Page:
Doesn’t matter, for Repub purposes, whether those commentors are co-conspirators or just misled bystanders — if it helps them divert the conversation from “who benefits from the actions of these Russian trolls?” to “AIEEE brown people voter fraud!”, it’s all to their advantage.

Breaking: Special Counsel Mueller Has Subpoenaed The Trump Organization For Documents Related To Russia

From The New York Times reporting:

WASHINGTON — The special counsel, Robert S. Mueller III, has subpoenaed the Trump Organization to turn over documents, including some related to Russia, according to two people briefed on the matter. The order is the first known time that the special counsel demanded documents directly related to President Trump’s businesses, bringing the investigation closer to the president.

The breadth of the subpoena was not clear, nor was it clear why Mr. Mueller issued it instead of simply asking for the documents from the company, an umbrella organization that oversees Mr. Trump’s business ventures. In the subpoena, delivered in recent weeks, Mr. Mueller ordered the Trump Organization to hand over all documents related to Russia and other topics he is investigating, the people said.

The subpoena is the latest indication that the investigation, which Mr. Trump’s lawyers once regularly assured him would be completed by now, will drag on for at least several more months. Word of the subpoena comes as Mr. Mueller appears to be broadening his investigation to examine the role foreign money may have played in funding Mr. Trump’s political activities. In recent weeks, Mr. Mueller’s investigators have questioned witnesses, including an adviser to the United Arab Emirates, about the flow of Emirati money into the United States.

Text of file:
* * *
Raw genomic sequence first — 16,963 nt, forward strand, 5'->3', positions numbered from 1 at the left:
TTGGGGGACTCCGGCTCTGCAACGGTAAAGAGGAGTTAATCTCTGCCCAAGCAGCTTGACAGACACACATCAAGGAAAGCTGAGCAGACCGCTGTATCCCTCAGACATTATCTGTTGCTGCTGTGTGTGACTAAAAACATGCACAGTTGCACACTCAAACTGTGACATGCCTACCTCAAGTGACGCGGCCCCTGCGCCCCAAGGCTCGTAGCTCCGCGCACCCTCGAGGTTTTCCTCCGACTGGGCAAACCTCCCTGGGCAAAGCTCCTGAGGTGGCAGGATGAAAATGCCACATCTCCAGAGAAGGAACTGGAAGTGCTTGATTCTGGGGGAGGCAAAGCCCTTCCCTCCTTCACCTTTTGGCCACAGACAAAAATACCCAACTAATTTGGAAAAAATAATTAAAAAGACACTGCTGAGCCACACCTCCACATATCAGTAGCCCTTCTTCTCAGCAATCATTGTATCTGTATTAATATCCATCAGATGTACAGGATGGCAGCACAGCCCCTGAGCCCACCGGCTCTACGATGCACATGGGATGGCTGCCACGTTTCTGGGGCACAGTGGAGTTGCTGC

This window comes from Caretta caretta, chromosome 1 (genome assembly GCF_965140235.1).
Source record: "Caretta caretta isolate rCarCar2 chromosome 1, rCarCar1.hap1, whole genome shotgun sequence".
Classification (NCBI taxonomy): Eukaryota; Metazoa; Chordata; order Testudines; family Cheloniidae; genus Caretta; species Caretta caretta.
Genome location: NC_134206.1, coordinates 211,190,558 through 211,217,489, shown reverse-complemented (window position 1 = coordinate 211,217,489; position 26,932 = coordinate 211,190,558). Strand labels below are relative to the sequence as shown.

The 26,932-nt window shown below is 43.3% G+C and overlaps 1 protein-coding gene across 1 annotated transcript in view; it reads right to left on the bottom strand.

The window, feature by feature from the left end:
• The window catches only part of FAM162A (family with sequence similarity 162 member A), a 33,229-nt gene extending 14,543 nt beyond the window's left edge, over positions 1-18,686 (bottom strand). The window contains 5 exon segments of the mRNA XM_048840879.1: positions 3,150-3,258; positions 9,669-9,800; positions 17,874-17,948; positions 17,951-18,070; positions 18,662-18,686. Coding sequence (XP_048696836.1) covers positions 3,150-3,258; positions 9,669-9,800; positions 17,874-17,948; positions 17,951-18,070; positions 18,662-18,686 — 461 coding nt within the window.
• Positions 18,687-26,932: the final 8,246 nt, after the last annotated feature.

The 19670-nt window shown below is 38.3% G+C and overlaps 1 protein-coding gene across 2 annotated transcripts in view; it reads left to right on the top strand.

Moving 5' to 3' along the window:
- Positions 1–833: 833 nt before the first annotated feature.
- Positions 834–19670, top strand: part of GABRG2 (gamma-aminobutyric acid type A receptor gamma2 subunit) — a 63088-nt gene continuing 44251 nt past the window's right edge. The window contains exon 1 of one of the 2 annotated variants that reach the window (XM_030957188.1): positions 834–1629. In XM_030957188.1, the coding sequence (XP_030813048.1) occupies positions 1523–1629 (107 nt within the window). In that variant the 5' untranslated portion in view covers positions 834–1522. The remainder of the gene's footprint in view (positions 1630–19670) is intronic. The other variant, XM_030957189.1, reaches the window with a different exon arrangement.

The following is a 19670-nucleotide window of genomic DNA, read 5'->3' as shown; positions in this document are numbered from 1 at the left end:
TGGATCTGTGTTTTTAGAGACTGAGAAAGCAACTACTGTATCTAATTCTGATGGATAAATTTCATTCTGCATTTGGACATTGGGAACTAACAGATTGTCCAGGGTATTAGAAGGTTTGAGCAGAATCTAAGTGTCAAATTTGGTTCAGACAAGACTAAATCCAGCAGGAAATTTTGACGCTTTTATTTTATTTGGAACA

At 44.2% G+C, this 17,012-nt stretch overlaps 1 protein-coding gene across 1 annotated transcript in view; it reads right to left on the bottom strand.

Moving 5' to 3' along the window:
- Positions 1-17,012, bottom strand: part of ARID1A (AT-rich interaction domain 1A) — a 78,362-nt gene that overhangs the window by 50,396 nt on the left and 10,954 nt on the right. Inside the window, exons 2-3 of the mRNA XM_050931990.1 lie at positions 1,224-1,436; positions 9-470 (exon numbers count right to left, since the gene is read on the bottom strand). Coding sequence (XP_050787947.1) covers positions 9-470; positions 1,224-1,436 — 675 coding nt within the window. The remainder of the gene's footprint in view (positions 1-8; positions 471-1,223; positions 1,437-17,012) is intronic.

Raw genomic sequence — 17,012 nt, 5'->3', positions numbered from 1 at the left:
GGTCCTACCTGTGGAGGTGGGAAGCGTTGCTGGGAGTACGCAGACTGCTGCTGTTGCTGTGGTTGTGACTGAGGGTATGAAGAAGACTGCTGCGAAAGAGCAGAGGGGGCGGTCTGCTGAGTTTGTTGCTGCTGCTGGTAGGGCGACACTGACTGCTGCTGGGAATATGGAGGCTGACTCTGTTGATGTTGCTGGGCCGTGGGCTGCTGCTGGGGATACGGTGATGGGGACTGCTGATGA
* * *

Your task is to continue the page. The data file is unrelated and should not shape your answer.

Neither White House officials nor Alan S. Futerfas, a lawyer representing the Trump Organization, immediately responded to requests for comment. The Trump Organization has typically complied with requests from congressional investigators for documents for their own inquiries into Russian election interference, and there was no indication the company planned to fight Mr. Mueller about it.

Much more at the link, but the real outstanding question is why use the subpoena rather than the normal investigator to corporate legal counsel request letter or letters. The reason for the Special Counsel’s decision to go this route is unclear and/or unknown at this time.

Stay frosty!

Open thread!

Russiagate Open Thread: Will Assange Take Down Roger Stone?

I doubt I’ve been a good enough person for the Universe to reward me with video of Roger Ratfvcking Stone being dragged off in handcuffs, but then, I’m not the only person praying for his downfall, either…

In the spring of 2016, longtime political operative Roger Stone had a phone conversation that would later seem prophetic, according to the person on the other end of the line.

Stone, an informal adviser to then-candidate Donald Trump, said he had learned from WikiLeaks founder Julian Assange that his organization had obtained emails that would torment senior Democrats such as John Podesta, then campaign chairman for Democratic presidential candidate Hillary Clinton.

The conversation occurred before it was publicly known that hackers had obtained the emails of Podesta and of the Democratic National Committee, documents that WikiLeaks released in late July and October. The U.S. intelligence community later concluded that the hackers were working for Russia…

Stone’s possible connection to Assange has been under scrutiny since the 2016 campaign, when he made public claims that he was in contact with the London-based WikiLeaks founder. Since then, Stone has emphatically denied any communication with Assange or advance knowledge of the document dumps by WikiLeaks, which embarrassed Clinton allies and disrupted the 2016 campaign. WikiLeaks and Assange have also said they never communicated with Stone.

Potential contacts with WikiLeaks have been probed by federal investigators examining whether allies of President Trump coordinated with Russians seeking to tilt the 2016 race. The president has repeatedly denied any collusion with Russia.

Peter Carr, a spokesman for Mueller’s office, declined to comment…

Nunberg told The Post that the questions he was asked by Mueller’s investigators indicated to him that the special counsel is examining statements Stone has made publicly about WikiLeaks.

“Of course they have to investigate this,” he said. “Roger made statements that could be problematic.”…

A very chastened Nunberg seems to have accepted that Mr. Mueller will not be dismissed by threats or bluster. And he may even have realized that his “mentor” never actually respected him…